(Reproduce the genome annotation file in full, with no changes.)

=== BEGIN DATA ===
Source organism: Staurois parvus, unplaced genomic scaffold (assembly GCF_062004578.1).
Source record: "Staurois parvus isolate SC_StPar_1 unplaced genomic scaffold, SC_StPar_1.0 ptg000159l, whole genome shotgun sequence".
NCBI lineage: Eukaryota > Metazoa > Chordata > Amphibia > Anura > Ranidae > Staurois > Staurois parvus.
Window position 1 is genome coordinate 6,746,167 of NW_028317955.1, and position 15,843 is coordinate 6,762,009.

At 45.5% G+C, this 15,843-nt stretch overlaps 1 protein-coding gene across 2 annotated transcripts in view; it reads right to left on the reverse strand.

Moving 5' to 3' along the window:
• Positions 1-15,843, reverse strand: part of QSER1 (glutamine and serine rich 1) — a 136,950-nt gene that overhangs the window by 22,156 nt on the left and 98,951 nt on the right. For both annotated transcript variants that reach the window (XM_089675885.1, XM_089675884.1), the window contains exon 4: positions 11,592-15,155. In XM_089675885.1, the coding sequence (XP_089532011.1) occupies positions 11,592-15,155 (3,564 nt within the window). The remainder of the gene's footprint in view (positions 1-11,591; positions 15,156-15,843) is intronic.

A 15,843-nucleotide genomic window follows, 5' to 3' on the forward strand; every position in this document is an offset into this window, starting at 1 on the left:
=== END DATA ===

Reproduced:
Source organism: Staurois parvus, unplaced genomic scaffold (assembly GCF_062004578.1).
Source record: "Staurois parvus isolate SC_StPar_1 unplaced genomic scaffold, SC_StPar_1.0 ptg000159l, whole genome shotgun sequence".
NCBI lineage: Eukaryota > Metazoa > Chordata > Amphibia > Anura > Ranidae > Staurois > Staurois parvus.
Window position 1 is genome coordinate 6,746,167 of NW_028317955.1, and position 15,843 is coordinate 6,762,009.

At 45.5% G+C, this 15,843-nt stretch overlaps 1 protein-coding gene across 2 annotated transcripts in view; it reads right to left on the reverse strand.

Moving 5' to 3' along the window:
• Positions 1-15,843, reverse strand: part of QSER1 (glutamine and serine rich 1) — a 136,950-nt gene that overhangs the window by 22,156 nt on the left and 98,951 nt on the right. For both annotated transcript variants that reach the window (XM_089675885.1, XM_089675884.1), the window contains exon 4: positions 11,592-15,155. In XM_089675885.1, the coding sequence (XP_089532011.1) occupies positions 11,592-15,155 (3,564 nt within the window). The remainder of the gene's footprint in view (positions 1-11,591; positions 15,156-15,843) is intronic.

A 15,843-nucleotide genomic window follows, 5' to 3' on the forward strand; every position in this document is an offset into this window, starting at 1 on the left: